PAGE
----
In early August, Uber posted a message in the driver app to Minneapolis and St. Paul drivers with an update to the wait time policy. The 5 minutes that drivers have been required to wait to receive a cancellation fee is being extended another 2 minutes to a total of 7 minutes.
Senior RSG Contributor Joe Pierce will discuss this extension of the wait time and also look at some feedback from other drivers. Needless to say, this change is not a welcome one by the driver community.
Uber Announces Changes to Wait Time Policy
This is the message that was sent in the Uber driver app to drivers in Minneapolis & St. Paul on Tuesday, August 3rd:
Update to wait-time policy
We’re extending the wait-time window from 5 to 7 minutes for UberX and UberXL trips.
After 2 minutes, you’ll get paid per minute for the time you’re waiting. If there is surge in the area, you’ll get paid a higher wait-time fee.
Learn how this works:
If your rider is late
Once you arrive at the pickup spot and have waited 2 minutes, you’ll get paid a per-minute fee. The fee will automatically be added to your fare. If there is surge in the area, a higher wait-time fee will be added to the per-minute fee.
If your rider doesn’t show
You can charge riders a cancellation fee after waiting 7 minutes.
If you don’t want to wait
You can cancel at any time. Depending on how busy it is, you might have to wait longer to get another trip request than you’d have to wait for your rider.
As if riders didn’t already have enough time with the 5 minute wait time window once a driver arrives, Uber is giving them even more time. Also, they mention a couple of times that drivers will be paid a per-minute fee after the first 2 minutes. This is nothing new, drivers have always been paid wait time after the initial 2 minutes.
Why Did Uber Make This Change?
In my opinion, 5 minutes was plenty of time. When a passenger requests a ride, they should be ready to be picked almost immediately, and even if they weren’t they still had a 5-minute buffer once a driver arrives.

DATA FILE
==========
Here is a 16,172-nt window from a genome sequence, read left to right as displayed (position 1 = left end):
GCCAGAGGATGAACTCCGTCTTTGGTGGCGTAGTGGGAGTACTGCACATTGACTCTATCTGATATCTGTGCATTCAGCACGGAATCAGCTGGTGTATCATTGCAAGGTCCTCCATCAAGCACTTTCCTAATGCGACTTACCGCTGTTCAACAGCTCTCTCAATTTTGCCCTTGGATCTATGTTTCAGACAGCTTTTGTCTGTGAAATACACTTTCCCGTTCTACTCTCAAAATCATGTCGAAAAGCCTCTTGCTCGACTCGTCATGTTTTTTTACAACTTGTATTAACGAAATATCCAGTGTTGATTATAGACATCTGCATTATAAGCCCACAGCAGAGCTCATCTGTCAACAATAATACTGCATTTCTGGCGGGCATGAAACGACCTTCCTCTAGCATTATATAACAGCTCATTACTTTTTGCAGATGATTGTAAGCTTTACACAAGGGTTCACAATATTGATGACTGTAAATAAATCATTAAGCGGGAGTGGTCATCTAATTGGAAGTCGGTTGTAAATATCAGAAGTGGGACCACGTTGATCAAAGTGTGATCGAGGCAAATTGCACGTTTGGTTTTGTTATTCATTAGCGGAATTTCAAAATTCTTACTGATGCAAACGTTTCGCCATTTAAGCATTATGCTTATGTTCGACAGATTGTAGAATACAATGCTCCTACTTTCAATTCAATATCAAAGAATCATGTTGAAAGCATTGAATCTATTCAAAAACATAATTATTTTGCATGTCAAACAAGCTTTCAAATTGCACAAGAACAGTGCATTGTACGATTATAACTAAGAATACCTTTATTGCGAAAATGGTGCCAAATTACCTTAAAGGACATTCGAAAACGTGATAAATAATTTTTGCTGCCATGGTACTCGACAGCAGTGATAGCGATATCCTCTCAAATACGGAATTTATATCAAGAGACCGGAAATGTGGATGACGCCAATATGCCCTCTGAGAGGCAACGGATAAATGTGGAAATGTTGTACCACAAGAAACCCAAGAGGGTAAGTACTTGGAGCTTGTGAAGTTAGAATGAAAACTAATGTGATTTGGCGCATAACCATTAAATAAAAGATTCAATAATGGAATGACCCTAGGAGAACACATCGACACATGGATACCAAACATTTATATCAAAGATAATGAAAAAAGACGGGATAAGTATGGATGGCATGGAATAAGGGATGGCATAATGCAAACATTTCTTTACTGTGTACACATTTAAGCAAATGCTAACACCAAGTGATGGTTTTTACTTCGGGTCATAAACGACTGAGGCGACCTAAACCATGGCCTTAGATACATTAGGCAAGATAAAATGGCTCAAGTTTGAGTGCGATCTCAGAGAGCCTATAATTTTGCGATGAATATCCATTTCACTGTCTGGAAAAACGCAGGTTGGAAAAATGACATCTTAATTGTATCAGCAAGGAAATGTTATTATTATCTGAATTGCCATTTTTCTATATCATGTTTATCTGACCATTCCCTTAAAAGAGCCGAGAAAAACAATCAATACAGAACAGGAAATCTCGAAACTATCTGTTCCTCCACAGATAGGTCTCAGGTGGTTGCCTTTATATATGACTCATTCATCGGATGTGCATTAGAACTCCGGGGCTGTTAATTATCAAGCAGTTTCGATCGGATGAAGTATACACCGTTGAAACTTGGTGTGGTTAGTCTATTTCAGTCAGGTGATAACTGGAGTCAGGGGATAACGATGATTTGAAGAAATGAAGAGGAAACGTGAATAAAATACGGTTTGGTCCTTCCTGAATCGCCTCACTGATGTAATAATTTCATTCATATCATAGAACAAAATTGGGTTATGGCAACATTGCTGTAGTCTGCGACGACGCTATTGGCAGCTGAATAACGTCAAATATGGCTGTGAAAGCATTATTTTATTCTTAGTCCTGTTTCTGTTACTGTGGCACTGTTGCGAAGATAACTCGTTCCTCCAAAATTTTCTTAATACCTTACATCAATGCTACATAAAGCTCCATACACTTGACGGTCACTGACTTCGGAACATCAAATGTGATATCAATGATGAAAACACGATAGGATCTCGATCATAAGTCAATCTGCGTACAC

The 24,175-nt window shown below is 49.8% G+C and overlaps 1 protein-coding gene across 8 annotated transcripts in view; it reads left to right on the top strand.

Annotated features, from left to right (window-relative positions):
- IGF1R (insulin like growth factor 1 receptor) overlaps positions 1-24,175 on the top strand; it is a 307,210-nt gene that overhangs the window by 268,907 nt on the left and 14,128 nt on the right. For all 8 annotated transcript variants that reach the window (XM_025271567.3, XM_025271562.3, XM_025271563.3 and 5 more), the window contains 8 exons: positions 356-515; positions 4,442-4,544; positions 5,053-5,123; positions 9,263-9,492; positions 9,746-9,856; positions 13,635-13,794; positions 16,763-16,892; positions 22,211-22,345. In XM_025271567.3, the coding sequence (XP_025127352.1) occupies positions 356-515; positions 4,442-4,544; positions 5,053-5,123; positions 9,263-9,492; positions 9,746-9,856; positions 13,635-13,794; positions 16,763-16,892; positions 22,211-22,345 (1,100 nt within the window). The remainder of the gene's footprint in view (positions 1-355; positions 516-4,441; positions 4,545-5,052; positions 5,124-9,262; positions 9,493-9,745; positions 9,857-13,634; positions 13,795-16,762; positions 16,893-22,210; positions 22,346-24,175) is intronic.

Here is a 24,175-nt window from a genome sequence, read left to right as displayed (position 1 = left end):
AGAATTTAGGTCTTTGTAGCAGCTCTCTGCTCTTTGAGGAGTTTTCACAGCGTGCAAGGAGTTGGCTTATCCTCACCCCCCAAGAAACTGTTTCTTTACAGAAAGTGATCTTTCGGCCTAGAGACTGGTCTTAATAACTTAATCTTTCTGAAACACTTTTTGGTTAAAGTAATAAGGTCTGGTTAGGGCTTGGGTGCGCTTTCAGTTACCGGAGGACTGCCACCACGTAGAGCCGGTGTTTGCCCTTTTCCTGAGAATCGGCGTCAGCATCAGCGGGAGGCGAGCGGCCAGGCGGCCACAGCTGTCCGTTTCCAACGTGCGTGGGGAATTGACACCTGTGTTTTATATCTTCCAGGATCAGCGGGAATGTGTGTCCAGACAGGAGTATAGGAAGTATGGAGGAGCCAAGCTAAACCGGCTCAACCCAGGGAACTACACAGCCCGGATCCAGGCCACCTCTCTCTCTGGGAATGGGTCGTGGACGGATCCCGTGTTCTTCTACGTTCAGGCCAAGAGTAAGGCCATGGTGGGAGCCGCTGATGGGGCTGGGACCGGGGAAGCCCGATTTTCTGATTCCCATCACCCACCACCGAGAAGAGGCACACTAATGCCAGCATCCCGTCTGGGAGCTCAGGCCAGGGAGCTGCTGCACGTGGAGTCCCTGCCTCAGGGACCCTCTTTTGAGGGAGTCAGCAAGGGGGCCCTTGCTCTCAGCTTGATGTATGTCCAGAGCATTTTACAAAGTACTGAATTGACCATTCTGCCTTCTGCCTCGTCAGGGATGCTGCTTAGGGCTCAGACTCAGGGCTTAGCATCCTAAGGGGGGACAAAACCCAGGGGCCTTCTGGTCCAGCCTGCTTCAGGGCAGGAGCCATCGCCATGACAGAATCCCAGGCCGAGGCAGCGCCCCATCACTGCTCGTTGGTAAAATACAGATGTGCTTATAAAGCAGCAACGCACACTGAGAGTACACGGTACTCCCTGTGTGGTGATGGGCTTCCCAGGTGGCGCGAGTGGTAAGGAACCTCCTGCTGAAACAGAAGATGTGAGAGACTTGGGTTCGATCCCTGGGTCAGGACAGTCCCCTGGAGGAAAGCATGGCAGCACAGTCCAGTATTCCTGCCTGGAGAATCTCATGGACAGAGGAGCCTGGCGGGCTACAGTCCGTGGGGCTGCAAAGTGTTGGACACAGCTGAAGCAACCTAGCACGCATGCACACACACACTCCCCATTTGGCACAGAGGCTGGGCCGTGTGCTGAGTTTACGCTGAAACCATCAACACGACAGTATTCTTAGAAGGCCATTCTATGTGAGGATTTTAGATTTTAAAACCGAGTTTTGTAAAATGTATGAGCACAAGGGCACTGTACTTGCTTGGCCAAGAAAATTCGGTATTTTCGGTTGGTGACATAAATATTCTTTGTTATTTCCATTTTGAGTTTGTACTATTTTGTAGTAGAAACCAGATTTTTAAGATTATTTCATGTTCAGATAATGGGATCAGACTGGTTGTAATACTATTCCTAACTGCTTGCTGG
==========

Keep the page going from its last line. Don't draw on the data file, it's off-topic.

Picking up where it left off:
For drivers, we want to be on the road with our wheels in motion because our per-mile rate is multiple times the amount of our per minute rate. The wait time was 5 minutes for years, and I had even thought in the past that it should be reduced to 3 minutes – I never thought it would be extended!
The only explanation I can think of is that from a rider’s perspective sometimes their request may be transferred to another driver because the first driver may cancel. This in turn could drastically reduce their wait time. But they still could always rely on the 5-minute buffer once a driver arrives. Again, that 5 minutes was plenty of time!
What Are Drivers Saying About Extended Wait Times?
We received over 200 comments between our Facebook post and our YouTube video on this change.
Here are a few of the comments we received:
“Received this a month ago in Orlando area. That seven mins total (initial 2 mins + 5 mins wait time) seems like an eternity when waiting to cancel on a belligerent and rude pax.”
This looks like in Orlando this has been in place for over a month. Again, we received this change in Minneapolis and St. Paul at the beginning of August. And I can relate to this comment, I had two 7 minute cancellations this week and the wait does feel like forever; it’s ridiculous honestly.
“Uber riders can see drivers enroute once the ride is accepted. Riders are notified that their driver is “×” minutes away. The app tells riders to request a ride ONLY when they are ready to go!”
Could not agree more. When a passenger requests a ride they should be ready to be picked up almost immediately. For years passengers have been given that 5-minute buffer and that was more than enough time.
“Screw the cancellation fee. I wait 2 minutes tops. Sometimes not even that long. Plus it counts toward an “accepted” request. The “be right there” is almost always an immediate cancel.”
This driver isn’t waiting at all after the initial 2 minutes, they are willing to eat the mileage and time it took to get to the passenger and just move on to the next request.
Also, the Uber app has canned messages that riders can send a driver, any time I receive that canned “be right there” message I know it means an additional 2-3 minutes of wait time. The rider is never “right there.”
“Are they stupid, there is already a short supply of drivers so every minute counts and the shorter the trip the better chance for someone else to get a ride this is bs”
Bingo, by extending the wait time for riders an additional 2 minutes, that on average reduces the overall driver supply. And there is currently a shortage of drivers, so if anything reducing the wait time 2 minutes would make sense, not extending it.
This is an unneeded and annoying change. Cannot say it enough, 5 minutes was plenty of time. Not only does this make the experience worse for drivers but it makes the Uber system more inefficient at a time where efficiency is crucial.
I personally know that if a rider is going to make me wait nearly the full 7 minutes that is going to be a terrible experience and they will receive a 1 star rating.
Drivers, what do you think about Uber extending the wait time for passengers?
-Joe @ RSG